Nope, the strange underwater thing in the image below isn’t an inflatable tube man swallowed by the ocean.
Pyrosomes are so rare that, for most underwater divers, they may as well be unicorns. They have only been caught on film a few times.
Of all of the strange creatures in the ocean, the giant pyrosome is certainly one of the strangest.
Pyrosomes are shaped like hollow tubes that are closed at one end.
The long tube in the picture is one pyrosome, but is actually made of dozens of animals that reproduce by making exact copies of themselves, then weaving their tissues together to form one long tube. These clones are referred to as zooids.
This one, seen drifting through the water in the image below, was found in 2011 by Michael Baron of Eagle Hawk Dive off the coast of Tasmania.
These giant colonies start out as a single zooid. As they make copies of themselves, the “animal” gets bigger. The final size of the colony depends on its species and age.
The individual zooids are tiny — smaller than a jelly bean — and glom together with a “gelatinous tunic.”
They can grow to the size of a whale, though most are much smaller. The biggest ones can fit an entire human inside.
Never try to swim in one, though. Karen Gowlett-Holmes, of Eagle Hawk Dive, says she found a dead penguin inside a pyrosome. It probably swam inside, got stuck, and drowned.
Zooids in a pyrosome survive by filtering the water from the outside through their bodies, eating tiny animals called plankton in the process. Used water shoots into the inside of the pyrosome tube, where it flows out the large hole at one end.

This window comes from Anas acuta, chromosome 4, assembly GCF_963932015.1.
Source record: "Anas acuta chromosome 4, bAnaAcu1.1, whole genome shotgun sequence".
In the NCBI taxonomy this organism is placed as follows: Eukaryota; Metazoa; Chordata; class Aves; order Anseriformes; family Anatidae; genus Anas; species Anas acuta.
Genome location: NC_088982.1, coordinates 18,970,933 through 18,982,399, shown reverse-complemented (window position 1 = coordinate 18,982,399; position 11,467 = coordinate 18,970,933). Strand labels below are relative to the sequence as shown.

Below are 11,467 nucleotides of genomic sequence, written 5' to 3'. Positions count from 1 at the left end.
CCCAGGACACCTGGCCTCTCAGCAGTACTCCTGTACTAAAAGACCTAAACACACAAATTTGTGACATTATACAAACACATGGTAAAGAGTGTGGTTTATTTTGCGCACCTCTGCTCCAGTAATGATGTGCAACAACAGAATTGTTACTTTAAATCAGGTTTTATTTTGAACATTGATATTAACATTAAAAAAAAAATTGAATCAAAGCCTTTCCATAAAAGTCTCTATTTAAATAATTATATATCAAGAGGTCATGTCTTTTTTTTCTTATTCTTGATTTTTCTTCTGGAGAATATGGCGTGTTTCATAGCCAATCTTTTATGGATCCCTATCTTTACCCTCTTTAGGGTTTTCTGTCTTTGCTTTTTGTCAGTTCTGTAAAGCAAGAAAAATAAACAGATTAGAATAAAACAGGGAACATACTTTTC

The communal squirting of water creates jets that propel the tube through the ocean — though they primarily use ocean currents to get around, since the jets are so weak. But they are the only animals we know of that move exactly this way.
They’re even bioluminescent, so they can flash a blue-green, white, or pinkish light that’s visible from several meters away.
And yes, they are as fluffy and soft as they look. The few divers who have actually touched them say they are as soft as a feather boa. Michael Baron, of Eagle Hawk Dive, told the BBC: “When I touched it it didn’t really react. It felt like a soft jelly-like substance.”
Not that you should touch them, of course. You could either disturb them or discover you are actually touching the long tail of a venomous jellyfish.
Scientists don’t know too much about these gentle giants, since the large ones are pretty rare.
Some people think the ocean may actually be filled with them. They live in warm tropical and temperate waters.
Another similar creature called a salp roams the oceans as well, but they are not bioluminescent. They also don’t form tubes but link up in chains.
The salp also moves by pumping water through its body in pulses, rather than continuously pushing water through as the pyrosomes do.
Robert Ferris contributed to a previous version of this post.
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